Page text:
Once Ussher had done all the reading and thinking and sums the answer came out as about 4000 BC. Unfortunately that doesn't quite work because that means that then Jesus Christ wouldn't have been born until after Herod died, so in the end the date 4004BC for the creation of the world was the best Ussher could do (he decided to believe Matthew and not Luke about the date of Jesus' birth (it's jolly tricky to believe both of them)).

Ussher deduced the time of year for the creation from the fact that the Autumn Equinox is the date of the Jewish New Year, and the creation must have been begun on a Sunday because the seventh day, the day of rest, must have been the Sabbath. The time of day was indicated by a reference to the evening and the fact that in many ancient (and modern) calendars, the day starts at dusk.

But what sort of a man devotes so much time and ingenuity to a piece of literary criticism? 

Well, a man who lived in dangerous and confusing times, that's who. Ussher was a puritan, a monarchist, and an Irishman with an instinct for conciliation who was living through a very bloody Civil War. (He was also a historian with a natural reluctance to dismiss stories for want of hard proof, as he showed in his history of Christianity in Britain, Britannicarum ecclesiarum antiquitates, where he devoted a whole chapter to the entirely fictional adventures of the entirely fictional King Lucius.)

I can see why poor Bishop Ussher might have been glad to retreat to his study to work out the date of the creation of the world.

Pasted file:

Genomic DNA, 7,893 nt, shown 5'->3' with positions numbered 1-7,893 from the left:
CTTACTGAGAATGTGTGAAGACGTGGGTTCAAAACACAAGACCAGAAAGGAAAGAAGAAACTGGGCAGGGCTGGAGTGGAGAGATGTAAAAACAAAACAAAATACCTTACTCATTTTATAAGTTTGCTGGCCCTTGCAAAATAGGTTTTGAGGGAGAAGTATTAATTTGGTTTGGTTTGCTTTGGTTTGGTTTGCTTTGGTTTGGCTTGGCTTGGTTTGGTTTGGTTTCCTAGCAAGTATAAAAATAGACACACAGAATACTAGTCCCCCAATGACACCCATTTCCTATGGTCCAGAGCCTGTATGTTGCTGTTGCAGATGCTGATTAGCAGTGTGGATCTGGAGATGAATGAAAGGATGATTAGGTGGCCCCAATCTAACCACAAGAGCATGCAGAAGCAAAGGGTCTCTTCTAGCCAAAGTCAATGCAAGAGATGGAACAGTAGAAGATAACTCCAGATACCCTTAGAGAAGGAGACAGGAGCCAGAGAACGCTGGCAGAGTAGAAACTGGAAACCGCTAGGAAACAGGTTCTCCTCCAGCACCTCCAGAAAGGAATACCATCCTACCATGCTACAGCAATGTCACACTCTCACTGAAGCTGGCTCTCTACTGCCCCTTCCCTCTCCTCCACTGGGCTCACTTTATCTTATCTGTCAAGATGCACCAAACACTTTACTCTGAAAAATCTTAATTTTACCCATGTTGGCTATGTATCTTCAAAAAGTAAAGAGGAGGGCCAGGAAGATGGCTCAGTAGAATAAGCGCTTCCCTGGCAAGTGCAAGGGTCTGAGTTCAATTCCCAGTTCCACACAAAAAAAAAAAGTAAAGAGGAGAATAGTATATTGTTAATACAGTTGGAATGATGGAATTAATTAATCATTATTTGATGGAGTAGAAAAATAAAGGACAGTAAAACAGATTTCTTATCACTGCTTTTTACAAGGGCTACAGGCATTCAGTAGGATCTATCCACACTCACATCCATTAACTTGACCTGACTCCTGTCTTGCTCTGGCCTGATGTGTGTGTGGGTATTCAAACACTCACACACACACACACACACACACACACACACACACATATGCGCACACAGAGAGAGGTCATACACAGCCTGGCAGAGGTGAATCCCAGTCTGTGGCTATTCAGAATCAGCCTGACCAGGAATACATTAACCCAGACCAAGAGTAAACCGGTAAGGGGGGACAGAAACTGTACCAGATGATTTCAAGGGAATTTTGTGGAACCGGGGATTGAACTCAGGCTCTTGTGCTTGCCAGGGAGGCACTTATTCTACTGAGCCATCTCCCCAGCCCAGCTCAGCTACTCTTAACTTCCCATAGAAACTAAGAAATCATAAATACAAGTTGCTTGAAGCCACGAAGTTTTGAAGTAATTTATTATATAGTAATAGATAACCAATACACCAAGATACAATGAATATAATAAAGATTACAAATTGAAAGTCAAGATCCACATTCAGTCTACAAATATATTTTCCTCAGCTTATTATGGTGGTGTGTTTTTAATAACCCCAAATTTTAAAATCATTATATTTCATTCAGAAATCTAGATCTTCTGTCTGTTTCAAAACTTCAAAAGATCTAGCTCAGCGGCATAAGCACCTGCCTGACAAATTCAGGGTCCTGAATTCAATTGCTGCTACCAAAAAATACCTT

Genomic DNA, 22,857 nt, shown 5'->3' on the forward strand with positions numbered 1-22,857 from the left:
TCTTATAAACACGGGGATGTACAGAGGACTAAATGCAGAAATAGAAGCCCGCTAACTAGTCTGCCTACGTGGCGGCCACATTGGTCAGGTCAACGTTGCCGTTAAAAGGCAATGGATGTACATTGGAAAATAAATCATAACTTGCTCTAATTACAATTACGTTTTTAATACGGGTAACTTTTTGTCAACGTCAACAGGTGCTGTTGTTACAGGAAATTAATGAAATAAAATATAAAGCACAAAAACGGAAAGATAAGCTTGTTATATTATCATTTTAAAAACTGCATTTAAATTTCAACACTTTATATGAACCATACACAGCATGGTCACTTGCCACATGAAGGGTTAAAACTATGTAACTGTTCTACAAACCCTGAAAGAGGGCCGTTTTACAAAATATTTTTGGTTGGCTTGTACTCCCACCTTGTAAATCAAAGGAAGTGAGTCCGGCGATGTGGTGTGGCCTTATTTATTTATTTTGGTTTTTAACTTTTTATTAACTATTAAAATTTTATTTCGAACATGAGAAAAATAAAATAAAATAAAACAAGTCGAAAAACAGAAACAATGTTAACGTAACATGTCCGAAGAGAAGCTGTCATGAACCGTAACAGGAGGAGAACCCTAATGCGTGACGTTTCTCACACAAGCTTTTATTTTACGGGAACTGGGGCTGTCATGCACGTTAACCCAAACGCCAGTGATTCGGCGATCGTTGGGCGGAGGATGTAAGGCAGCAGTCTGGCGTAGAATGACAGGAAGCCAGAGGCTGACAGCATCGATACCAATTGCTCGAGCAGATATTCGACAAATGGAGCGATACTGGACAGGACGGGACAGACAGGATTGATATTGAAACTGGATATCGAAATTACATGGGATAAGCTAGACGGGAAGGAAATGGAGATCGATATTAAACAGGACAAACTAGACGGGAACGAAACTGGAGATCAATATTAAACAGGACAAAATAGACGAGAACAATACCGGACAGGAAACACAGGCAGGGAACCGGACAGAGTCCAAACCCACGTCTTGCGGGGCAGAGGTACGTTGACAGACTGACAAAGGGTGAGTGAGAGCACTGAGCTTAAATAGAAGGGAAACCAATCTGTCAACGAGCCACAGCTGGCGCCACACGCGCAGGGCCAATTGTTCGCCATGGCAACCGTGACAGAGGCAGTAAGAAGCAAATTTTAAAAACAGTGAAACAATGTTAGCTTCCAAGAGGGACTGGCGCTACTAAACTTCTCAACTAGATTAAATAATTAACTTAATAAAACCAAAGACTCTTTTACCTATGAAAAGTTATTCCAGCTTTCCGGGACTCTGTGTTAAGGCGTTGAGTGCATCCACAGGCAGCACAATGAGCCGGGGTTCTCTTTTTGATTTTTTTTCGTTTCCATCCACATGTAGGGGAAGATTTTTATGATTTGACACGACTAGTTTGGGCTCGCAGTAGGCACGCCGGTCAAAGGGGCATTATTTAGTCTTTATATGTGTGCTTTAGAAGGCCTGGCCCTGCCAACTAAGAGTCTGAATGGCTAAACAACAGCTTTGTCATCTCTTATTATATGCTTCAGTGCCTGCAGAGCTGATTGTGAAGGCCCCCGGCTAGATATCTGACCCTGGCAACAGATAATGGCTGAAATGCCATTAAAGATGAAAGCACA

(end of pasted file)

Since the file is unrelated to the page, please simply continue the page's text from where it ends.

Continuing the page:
And I'm not entirely sure why, but it's also rather a source of comfort, in some strange way I don't really understand, that he did.

Word To Use Today: creation. This word come from the Latin word creāre, to produce or make.

Friday, 21 October 2016

Word To Use Today: clint, clinting, Clintonite.

I wrote about the word trump some time ago, so it seems only fair to feature the word Clinton, too.

The only trouble is that the source of the name Clinton seems to be either the river Glyme in Oxfordshire, England:

River Glyme, photo by Motacilla 

or the Middle Low German word glinde, which means an enclosure or fence. Neither has, as far as I can see, left any trace on conversational English (the ton bit comes from tun, the Old English word for settlement).

However, I can give you Clintonite:


which is a brittle mica with the chemical formula Ca(Mg,Al)3(Al3Si)O10(OH)2.  If Clintonite is any use for anything then I'm afraid I don't know what it is, but it's found in Orange County and is definitely not radioactive.

If Clintonite takes us nowhere very much, then there's always the word clint, which can be either a hard sticking-upwards rock, or a rough stone used in the sport of curling. Sometimes clint has been used as a verb in the place of the commoner words clinch, clink or clench, too.

Clinting is the making of a subdued sound. Thackeray describes horses' hooves in his poem Peg of Limavaddy as making a dismal clinting

I'm afraid I have to admit that none of this is tremendously inspiring... 

...but then...

Word To Use Today: one with clint in it. Clintonite was named in 1828 (or 1843, depending on whom you believe) after the American statesman De Witt Clinton (1769 - 1828). Clint comes from the Danish and Swedish klint, rock.

Thursday, 20 October 2016

Two countries united by a common laughter: a rant.

People complain about Americanisms creeping into British English, because...oh, for the usual reasons. 

There is one good reason for regret, however, that no one seems to consider.

A friend phoned the other day from Gulfport, Florida. Although he's lived in America for several decades his accent has never moved further west than Yorkshire, and I think this is the reason I expect to understand him. This being the case, when he told us they were having an addition at home then naturally I understood that his living-at-home unmarried daughter was expecting a baby. 

I wasn't immediately sure exactly how much to celebrate.